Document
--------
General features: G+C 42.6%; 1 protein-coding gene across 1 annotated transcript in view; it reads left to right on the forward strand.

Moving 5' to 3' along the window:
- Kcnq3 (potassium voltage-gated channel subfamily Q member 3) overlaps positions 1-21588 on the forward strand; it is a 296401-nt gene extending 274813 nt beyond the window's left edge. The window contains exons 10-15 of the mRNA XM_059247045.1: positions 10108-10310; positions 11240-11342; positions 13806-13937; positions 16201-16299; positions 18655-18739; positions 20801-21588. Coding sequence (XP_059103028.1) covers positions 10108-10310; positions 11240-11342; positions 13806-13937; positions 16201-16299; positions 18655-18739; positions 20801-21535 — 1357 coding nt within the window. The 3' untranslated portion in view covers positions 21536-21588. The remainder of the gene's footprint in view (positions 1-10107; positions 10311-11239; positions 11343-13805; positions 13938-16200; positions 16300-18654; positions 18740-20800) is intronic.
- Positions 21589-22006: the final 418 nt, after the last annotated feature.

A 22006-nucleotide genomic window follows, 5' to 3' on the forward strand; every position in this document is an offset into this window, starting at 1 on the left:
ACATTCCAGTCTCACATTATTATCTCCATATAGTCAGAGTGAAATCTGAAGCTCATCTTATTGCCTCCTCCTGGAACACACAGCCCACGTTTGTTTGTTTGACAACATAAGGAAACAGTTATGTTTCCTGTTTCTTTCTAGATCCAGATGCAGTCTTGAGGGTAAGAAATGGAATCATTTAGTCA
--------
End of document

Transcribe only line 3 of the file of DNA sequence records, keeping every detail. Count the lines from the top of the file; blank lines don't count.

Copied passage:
- Kcnq3 (potassium voltage-gated channel subfamily Q member 3) overlaps positions 1-21588 on the forward strand; it is a 296401-nt gene extending 274813 nt beyond the window's left edge. The window contains exons 10-15 of the mRNA XM_059247045.1: positions 10108-10310; positions 11240-11342; positions 13806-13937; positions 16201-16299; positions 18655-18739; positions 20801-21588. Coding sequence (XP_059103028.1) covers positions 10108-10310; positions 11240-11342; positions 13806-13937; positions 16201-16299; positions 18655-18739; positions 20801-21535 — 1357 coding nt within the window. The 3' untranslated portion in view covers positions 21536-21588. The remainder of the gene's footprint in view (positions 1-10107; positions 10311-11239; positions 11343-13805; positions 13938-16200; positions 16300-18654; positions 18740-20800) is intronic.